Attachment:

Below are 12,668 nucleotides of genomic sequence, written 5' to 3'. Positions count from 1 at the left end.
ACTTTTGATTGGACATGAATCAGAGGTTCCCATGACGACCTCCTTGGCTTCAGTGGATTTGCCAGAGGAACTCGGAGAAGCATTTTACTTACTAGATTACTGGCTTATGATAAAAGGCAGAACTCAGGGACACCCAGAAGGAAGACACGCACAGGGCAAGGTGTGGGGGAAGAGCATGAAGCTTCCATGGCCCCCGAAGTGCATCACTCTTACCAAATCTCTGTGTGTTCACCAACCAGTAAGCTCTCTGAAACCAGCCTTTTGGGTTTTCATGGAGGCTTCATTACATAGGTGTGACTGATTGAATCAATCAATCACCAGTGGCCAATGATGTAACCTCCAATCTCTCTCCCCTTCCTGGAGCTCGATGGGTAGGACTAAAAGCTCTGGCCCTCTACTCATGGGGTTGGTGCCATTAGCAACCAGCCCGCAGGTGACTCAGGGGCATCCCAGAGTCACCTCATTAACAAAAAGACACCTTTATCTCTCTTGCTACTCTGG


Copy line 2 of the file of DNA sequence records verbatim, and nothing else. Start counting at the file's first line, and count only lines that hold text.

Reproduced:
ACTTTTGATTGGACATGAATCAGAGGTTCCCATGACGACCTCCTTGGCTTCAGTGGATTTGCCAGAGGAACTCGGAGAAGCATTTTACTTACTAGATTACTGGCTTATGATAAAAGGCAGAACTCAGGGACACCCAGAAGGAAGACACGCACAGGGCAAGGTGTGGGGGAAGAGCATGAAGCTTCCATGGCCCCCGAAGTGCATCACTCTTACCAAATCTCTGTGTGTTCACCAACCAGTAAGCTCTCTGAAACCAGCCTTTTGGGTTTTCATGGAGGCTTCATTACATAGGTGTGACTGATTGAATCAATCAATCACCAGTGGCCAATGATGTAACCTCCAATCTCTCTCCCCTTCCTGGAGCTCGATGGGTAGGACTAAAAGCTCTGGCCCTCTACTCATGGGGTTGGTGCCATTAGCAACCAGCCCGCAGGTGACTCAGGGGCATCCCAGAGTCACCTCATTAACAAAAAGACACCTTTATCTCTCTTGCTACTCTGG